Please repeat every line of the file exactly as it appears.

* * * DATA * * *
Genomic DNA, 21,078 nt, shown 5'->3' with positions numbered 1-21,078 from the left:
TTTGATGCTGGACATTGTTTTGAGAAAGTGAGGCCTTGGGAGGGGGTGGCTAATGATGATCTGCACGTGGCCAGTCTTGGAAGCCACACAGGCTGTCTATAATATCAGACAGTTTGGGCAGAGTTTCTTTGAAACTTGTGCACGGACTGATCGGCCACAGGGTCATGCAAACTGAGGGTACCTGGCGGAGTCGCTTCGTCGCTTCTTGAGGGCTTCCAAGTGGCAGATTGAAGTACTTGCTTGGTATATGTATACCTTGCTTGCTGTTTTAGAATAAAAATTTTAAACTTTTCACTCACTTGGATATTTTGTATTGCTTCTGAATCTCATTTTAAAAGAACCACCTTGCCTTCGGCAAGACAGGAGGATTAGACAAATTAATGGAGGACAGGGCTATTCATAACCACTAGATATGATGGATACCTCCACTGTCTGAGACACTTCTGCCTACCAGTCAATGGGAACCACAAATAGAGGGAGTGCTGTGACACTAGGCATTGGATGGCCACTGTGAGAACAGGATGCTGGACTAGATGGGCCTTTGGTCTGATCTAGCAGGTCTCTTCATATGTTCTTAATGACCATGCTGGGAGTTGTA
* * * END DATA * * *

Genomic DNA, 21,078 nt, shown 5'->3' with positions numbered 1-21,078 from the left:
TTTGATGCTGGACATTGTTTTGAGAAAGTGAGGCCTTGGGAGGGGGTGGCTAATGATGATCTGCACGTGGCCAGTCTTGGAAGCCACACAGGCTGTCTATAATATCAGACAGTTTGGGCAGAGTTTCTTTGAAACTTGTGCACGGACTGATCGGCCACAGGGTCATGCAAACTGAGGGTACCTGGCGGAGTCGCTTCGTCGCTTCTTGAGGGCTTCCAAGTGGCAGATTGAAGTACTTGCTTGGTATATGTATACCTTGCTTGCTGTTTTAGAATAAAAATTTTAAACTTTTCACTCACTTGGATATTTTGTATTGCTTCTGAATCTCATTTTAAAAGAACCACCTTGCCTTCGGCAAGACAGGAGGATTAGACAAATTAATGGAGGACAGGGCTATTCATAACCACTAGATATGATGGATACCTCCACTGTCTGAGACACTTCTGCCTACCAGTCAATGGGAACCACAAATAGAGGGAGTGCTGTGACACTAGGCATTGGATGGCCACTGTGAGAACAGGATGCTGGACTAGATGGGCCTTTGGTCTGATCTAGCAGGTCTCTTCATATGTTCTTAATGACCATGCTGGGAGTTGTA